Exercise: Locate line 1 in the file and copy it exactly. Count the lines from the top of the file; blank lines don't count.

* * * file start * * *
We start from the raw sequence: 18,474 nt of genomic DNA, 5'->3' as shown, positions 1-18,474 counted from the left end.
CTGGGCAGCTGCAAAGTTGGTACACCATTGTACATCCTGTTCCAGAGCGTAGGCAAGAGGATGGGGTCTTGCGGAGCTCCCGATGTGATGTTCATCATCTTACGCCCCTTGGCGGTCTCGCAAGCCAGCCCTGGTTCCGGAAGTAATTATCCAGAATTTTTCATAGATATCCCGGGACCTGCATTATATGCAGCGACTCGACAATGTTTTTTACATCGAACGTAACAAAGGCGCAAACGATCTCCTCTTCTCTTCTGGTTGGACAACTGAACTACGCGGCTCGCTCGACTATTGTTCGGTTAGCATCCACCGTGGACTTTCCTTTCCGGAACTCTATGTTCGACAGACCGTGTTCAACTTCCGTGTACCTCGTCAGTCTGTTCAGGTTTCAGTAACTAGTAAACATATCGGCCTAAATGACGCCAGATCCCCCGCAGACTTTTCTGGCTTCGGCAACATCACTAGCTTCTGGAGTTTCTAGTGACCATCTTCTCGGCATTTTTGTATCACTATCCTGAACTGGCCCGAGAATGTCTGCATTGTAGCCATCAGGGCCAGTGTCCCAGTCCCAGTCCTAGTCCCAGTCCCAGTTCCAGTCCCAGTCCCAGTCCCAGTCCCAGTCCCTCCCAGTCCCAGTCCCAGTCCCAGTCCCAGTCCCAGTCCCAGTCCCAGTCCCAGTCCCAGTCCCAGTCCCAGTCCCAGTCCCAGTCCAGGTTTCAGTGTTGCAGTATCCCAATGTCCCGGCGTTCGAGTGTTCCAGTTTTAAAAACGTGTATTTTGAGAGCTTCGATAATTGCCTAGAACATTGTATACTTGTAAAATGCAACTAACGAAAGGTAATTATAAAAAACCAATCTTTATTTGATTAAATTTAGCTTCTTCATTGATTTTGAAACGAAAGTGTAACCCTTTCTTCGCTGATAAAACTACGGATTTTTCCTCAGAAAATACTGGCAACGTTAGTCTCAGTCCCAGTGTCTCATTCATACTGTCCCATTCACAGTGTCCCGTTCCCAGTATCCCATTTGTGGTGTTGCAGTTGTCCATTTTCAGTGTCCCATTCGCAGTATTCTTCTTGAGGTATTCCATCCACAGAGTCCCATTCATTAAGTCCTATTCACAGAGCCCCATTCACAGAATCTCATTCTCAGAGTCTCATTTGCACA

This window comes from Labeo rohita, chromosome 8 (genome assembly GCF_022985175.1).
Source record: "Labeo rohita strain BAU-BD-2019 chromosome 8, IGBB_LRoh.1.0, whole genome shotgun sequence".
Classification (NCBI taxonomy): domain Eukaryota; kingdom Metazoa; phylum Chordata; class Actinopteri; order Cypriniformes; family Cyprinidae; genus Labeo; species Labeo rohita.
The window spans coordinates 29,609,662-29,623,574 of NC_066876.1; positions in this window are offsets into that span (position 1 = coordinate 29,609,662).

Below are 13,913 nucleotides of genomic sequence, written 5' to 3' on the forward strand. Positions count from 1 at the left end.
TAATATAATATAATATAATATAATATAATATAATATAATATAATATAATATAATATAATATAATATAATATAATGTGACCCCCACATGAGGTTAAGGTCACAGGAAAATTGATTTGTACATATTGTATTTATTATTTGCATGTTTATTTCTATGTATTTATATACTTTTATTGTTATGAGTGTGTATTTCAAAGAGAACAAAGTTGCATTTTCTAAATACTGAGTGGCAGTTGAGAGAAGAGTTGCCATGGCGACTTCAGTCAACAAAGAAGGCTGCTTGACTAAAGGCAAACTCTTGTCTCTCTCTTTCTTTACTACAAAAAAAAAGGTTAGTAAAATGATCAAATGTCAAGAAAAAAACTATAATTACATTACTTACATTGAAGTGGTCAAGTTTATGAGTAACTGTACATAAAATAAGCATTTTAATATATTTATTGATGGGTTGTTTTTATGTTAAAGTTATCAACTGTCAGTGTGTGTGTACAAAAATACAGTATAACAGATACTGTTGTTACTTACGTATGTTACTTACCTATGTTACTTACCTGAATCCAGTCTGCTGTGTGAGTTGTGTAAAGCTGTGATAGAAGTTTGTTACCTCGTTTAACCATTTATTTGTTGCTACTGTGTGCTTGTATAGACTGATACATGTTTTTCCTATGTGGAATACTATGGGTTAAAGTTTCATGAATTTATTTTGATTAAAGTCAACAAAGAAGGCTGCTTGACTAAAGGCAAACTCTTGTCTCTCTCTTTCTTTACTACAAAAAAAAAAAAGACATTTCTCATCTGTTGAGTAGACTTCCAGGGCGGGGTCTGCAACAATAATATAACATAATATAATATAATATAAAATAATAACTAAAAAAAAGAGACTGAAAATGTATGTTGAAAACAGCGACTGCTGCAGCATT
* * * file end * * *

We start from the raw sequence: 18,474 nt of genomic DNA, 5'->3' as shown, positions 1-18,474 counted from the left end.